The occupation of Zuccotti Park was always going to have a tough time enduring for much longer. As the initial excitement wore off and the cold crept in, only the diehards — and those with no place else to go — were likely to remain. The numbers in Zuccotti Park would thin, and so too would the media coverage. And in the event someone died of hypothermia, or there was some other disaster, that coverage could turn. What once looked like a powerful protest could come to be seen as a dangerous frivolity.
In aggressively clearing them from the park, Bloomberg spared them that fate. Zuccotti Park wasn’t emptied by weather, or the insufficient commitment of protesters. It was cleared by pepper spray and tear gas. It was cleared by police and authority. It was cleared by a billionaire mayor from Wall Street and a request by one of America’s largest commercial real estate developers. It was cleared, in other words, in a way that will temporarily reinvigorate the protesters and give Occupy Wall Street the best possible chance to become whatever it will become next.
The question is what, if anything, comes next for Occupy Wall Street. The movement has already scored some big wins. As this graph by Dylan Byers showed, they have changed the national conversation. Income inequality is now a top-tier issue. Before Occupy Wall Street, it wasn’t.
And perhaps that will be the legacy of Occupy Wall Street. That would certainly be more than most protests achieve. If they are to go further, however, they are going to have to figure out a way to wield power in a more direct and directed form. The movement has always been uncertain on whether it wants to do that, and if it does, how to do it. It requires a willingness to work with the system that is, in certain ways, inimical to the founding of Occupy Wall Street. The good news, if they choose to make that transition, is that they don’t need a park to do it. The bad news is that, in most cases, it requires more hierarchy, clearer leaders, a more obvious agenda.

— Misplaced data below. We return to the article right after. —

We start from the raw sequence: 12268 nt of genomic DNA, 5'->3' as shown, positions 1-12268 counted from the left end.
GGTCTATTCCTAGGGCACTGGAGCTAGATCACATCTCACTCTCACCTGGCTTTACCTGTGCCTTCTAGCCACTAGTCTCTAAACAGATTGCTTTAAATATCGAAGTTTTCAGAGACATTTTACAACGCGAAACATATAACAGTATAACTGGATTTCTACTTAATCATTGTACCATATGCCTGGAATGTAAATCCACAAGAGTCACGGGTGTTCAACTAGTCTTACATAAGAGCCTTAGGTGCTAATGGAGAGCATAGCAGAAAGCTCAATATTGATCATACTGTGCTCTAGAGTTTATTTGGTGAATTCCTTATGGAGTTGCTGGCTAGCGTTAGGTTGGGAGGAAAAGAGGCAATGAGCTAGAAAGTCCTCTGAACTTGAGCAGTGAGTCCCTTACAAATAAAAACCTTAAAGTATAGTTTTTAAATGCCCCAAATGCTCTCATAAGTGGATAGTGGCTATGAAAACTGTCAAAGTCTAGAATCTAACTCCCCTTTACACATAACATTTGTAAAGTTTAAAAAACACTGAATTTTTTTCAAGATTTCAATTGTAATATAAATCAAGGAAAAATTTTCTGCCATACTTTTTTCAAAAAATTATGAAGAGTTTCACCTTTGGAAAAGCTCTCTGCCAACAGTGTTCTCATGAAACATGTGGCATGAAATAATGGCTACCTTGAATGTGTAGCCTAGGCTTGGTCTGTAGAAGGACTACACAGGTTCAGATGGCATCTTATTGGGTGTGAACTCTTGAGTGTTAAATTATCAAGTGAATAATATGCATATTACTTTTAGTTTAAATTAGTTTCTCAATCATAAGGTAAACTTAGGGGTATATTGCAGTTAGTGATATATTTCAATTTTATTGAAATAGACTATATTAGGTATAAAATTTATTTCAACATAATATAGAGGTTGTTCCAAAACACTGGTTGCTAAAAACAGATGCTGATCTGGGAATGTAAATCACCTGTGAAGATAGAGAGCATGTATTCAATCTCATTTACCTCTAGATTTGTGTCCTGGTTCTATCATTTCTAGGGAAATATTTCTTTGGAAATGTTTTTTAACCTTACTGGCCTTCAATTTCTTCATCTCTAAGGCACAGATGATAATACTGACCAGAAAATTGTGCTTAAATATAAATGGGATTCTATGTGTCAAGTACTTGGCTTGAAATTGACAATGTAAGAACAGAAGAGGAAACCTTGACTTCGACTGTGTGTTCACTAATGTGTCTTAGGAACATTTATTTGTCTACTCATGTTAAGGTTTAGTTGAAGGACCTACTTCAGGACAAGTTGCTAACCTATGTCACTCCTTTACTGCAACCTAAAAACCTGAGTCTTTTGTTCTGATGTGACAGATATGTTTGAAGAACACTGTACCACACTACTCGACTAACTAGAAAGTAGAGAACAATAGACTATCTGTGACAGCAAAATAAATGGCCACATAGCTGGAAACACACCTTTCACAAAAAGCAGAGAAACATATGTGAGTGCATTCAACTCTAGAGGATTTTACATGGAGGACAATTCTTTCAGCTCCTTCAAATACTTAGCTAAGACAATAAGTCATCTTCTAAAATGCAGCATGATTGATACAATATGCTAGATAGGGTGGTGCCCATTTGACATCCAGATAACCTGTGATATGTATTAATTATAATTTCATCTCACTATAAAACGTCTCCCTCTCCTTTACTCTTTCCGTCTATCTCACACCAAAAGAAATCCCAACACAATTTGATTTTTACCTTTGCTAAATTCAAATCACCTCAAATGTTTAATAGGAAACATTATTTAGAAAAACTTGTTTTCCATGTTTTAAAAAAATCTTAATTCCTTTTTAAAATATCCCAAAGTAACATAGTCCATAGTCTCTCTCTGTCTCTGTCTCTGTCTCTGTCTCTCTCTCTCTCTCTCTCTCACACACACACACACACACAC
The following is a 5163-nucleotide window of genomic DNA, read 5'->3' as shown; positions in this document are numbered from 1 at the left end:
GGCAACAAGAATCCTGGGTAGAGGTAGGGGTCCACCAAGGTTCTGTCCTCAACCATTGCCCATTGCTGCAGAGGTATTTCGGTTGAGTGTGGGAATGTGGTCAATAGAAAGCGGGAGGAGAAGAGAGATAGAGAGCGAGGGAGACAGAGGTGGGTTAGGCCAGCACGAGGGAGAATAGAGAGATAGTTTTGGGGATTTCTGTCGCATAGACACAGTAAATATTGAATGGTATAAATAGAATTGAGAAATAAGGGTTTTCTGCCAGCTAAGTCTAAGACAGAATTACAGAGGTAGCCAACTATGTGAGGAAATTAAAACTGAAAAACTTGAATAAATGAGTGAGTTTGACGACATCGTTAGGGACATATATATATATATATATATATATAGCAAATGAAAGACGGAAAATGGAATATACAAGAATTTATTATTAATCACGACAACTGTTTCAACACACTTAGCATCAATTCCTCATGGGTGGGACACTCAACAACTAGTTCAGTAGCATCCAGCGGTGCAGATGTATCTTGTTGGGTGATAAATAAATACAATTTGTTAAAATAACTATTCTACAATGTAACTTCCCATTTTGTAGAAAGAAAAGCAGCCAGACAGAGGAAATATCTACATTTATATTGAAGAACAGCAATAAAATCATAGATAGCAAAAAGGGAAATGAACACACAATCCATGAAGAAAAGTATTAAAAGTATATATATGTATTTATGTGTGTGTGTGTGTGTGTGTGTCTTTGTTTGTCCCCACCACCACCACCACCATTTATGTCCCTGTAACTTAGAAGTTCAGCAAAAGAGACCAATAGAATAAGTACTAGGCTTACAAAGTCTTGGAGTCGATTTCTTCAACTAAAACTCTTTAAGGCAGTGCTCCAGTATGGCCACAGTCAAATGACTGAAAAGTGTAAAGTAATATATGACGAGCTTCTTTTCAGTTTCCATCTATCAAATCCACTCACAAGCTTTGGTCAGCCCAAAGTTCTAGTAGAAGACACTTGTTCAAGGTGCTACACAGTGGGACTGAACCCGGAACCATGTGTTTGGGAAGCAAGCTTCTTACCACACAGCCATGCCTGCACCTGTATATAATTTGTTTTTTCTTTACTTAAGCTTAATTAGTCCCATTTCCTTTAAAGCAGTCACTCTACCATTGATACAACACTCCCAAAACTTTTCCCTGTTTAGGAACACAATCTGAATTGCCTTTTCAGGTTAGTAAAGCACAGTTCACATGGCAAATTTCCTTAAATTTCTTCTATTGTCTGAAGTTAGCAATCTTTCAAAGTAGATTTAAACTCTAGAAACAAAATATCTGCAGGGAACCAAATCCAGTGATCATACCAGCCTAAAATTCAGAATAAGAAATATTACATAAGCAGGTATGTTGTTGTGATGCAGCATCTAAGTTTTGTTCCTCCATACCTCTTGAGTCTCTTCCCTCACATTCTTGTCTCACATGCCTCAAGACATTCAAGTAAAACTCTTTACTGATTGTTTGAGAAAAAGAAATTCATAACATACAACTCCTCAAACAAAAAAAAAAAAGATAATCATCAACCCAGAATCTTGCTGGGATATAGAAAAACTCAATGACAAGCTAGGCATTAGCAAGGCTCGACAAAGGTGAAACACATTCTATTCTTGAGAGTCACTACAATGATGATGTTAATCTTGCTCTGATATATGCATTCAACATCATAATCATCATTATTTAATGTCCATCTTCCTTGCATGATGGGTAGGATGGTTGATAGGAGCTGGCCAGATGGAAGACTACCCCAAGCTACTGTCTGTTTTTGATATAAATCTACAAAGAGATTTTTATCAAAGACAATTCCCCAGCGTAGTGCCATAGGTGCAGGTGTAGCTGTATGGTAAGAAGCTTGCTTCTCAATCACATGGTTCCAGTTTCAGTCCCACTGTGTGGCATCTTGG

Back in October, I asked Rich Yeselson, a union researcher and a scholar of social movements, what he thought Occupy Wall Street would need to do to survive and succeed. “Whether they will grow larger and sustain themselves beyond these initial street actions will depend upon four things,” Yeselson said. “The work of skilled organizers; the success of those organizers in getting people, once these events end, to meet over and over and over again; whether or not the movement can promote public policy solutions that are organically linked to the quotidian lives of its supporters; and the ability of liberalism’s infrastructure of intellectuals, writers, artists and professionals to expend an enormous amount of their cultural capital in support of the movement.”
I still think that’s right. So then: Can the post-Zuccotti Park incarnation of Occupy Wall Street furnish skilled organizers who are able to keep the protesters involved, come up with solutions — or at least problems — they’re willing to agree on and fight for, and attract the sort of media attention that they need if they’re going to be able to continue forcing their issues into the national conversation?
The odds are probably against it. The odds are against any social movement, always. But it’s probably likelier under these conditions, where the occupiers were cleared from the park all at once, under sympathetic conditions, and so all of them can agree that this is the moment in which to decide what comes next.
Supporters of the Occupy movement are gearing up for a national day of protest and direct action across America, taking in dozens of events from New York to Chicago to Los Angeles.
Thursday has been declared a day of “solidarity” with the Occupy Wall Street activists in New York after their camp in lower Manhattan’s Zuccotti Park was raided and dismantled by police. But it is also aimed at highlighting several of the movement’s broader aims in terms of income inequality and a desperate need for job creation in America’s floundering economy.
The Occupy movement, which began two months ago with the occupation of Zuccotti Park, has since spread to scores of cities and towns across the country, with varying success. It has often rejuvenated left-leaning political activists but also brought down a heavy police response, frequently at the behest of city mayors.